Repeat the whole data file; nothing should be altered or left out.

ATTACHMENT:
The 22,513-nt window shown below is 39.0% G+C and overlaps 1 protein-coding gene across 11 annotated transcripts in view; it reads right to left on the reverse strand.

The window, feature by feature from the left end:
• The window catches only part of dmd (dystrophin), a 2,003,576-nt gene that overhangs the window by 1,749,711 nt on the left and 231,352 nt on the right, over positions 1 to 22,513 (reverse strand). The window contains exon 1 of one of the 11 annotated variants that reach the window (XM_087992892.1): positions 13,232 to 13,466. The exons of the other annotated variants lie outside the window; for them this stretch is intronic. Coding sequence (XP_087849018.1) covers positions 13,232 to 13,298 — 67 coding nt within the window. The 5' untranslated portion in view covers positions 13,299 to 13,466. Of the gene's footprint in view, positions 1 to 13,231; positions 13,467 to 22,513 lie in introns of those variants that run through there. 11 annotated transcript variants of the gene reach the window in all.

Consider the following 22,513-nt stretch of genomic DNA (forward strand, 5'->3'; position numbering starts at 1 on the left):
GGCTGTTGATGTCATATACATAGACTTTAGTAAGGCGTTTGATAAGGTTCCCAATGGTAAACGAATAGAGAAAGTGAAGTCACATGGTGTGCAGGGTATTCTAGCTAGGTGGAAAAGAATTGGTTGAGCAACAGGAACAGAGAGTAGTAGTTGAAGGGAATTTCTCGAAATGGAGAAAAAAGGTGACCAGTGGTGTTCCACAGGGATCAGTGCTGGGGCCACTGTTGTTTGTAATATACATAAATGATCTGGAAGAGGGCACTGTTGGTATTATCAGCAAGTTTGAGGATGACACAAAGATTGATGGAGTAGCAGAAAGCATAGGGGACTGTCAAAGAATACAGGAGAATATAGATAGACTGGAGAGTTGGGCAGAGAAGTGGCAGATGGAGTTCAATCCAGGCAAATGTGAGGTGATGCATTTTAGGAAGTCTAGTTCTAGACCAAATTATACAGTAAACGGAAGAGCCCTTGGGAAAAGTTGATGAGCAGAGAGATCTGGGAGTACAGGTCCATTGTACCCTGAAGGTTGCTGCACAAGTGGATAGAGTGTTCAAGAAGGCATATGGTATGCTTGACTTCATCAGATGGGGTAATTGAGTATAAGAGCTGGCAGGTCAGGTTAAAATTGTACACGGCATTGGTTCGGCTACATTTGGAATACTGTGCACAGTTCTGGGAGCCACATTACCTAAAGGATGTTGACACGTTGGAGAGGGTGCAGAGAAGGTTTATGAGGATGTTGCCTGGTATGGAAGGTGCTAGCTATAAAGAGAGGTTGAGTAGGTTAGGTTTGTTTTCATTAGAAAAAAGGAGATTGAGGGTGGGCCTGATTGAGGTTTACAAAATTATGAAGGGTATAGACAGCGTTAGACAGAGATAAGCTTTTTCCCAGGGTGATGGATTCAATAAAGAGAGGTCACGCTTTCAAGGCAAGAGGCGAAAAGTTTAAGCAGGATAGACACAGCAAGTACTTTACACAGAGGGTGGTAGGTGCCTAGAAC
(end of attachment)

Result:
The 22,513-nt window shown below is 39.0% G+C and overlaps 1 protein-coding gene across 11 annotated transcripts in view; it reads right to left on the reverse strand.

The window, feature by feature from the left end:
• The window catches only part of dmd (dystrophin), a 2,003,576-nt gene that overhangs the window by 1,749,711 nt on the left and 231,352 nt on the right, over positions 1 to 22,513 (reverse strand). The window contains exon 1 of one of the 11 annotated variants that reach the window (XM_087992892.1): positions 13,232 to 13,466. The exons of the other annotated variants lie outside the window; for them this stretch is intronic. Coding sequence (XP_087849018.1) covers positions 13,232 to 13,298 — 67 coding nt within the window. The 5' untranslated portion in view covers positions 13,299 to 13,466. Of the gene's footprint in view, positions 1 to 13,231; positions 13,467 to 22,513 lie in introns of those variants that run through there. 11 annotated transcript variants of the gene reach the window in all.

Consider the following 22,513-nt stretch of genomic DNA (forward strand, 5'->3'; position numbering starts at 1 on the left):
GGCTGTTGATGTCATATACATAGACTTTAGTAAGGCGTTTGATAAGGTTCCCAATGGTAAACGAATAGAGAAAGTGAAGTCACATGGTGTGCAGGGTATTCTAGCTAGGTGGAAAAGAATTGGTTGAGCAACAGGAACAGAGAGTAGTAGTTGAAGGGAATTTCTCGAAATGGAGAAAAAAGGTGACCAGTGGTGTTCCACAGGGATCAGTGCTGGGGCCACTGTTGTTTGTAATATACATAAATGATCTGGAAGAGGGCACTGTTGGTATTATCAGCAAGTTTGAGGATGACACAAAGATTGATGGAGTAGCAGAAAGCATAGGGGACTGTCAAAGAATACAGGAGAATATAGATAGACTGGAGAGTTGGGCAGAGAAGTGGCAGATGGAGTTCAATCCAGGCAAATGTGAGGTGATGCATTTTAGGAAGTCTAGTTCTAGACCAAATTATACAGTAAACGGAAGAGCCCTTGGGAAAAGTTGATGAGCAGAGAGATCTGGGAGTACAGGTCCATTGTACCCTGAAGGTTGCTGCACAAGTGGATAGAGTGTTCAAGAAGGCATATGGTATGCTTGACTTCATCAGATGGGGTAATTGAGTATAAGAGCTGGCAGGTCAGGTTAAAATTGTACACGGCATTGGTTCGGCTACATTTGGAATACTGTGCACAGTTCTGGGAGCCACATTACCTAAAGGATGTTGACACGTTGGAGAGGGTGCAGAGAAGGTTTATGAGGATGTTGCCTGGTATGGAAGGTGCTAGCTATAAAGAGAGGTTGAGTAGGTTAGGTTTGTTTTCATTAGAAAAAAGGAGATTGAGGGTGGGCCTGATTGAGGTTTACAAAATTATGAAGGGTATAGACAGCGTTAGACAGAGATAAGCTTTTTCCCAGGGTGATGGATTCAATAAAGAGAGGTCACGCTTTCAAGGCAAGAGGCGAAAAGTTTAAGCAGGATAGACACAGCAAGTACTTTACACAGAGGGTGGTAGGTGCCTAGAAC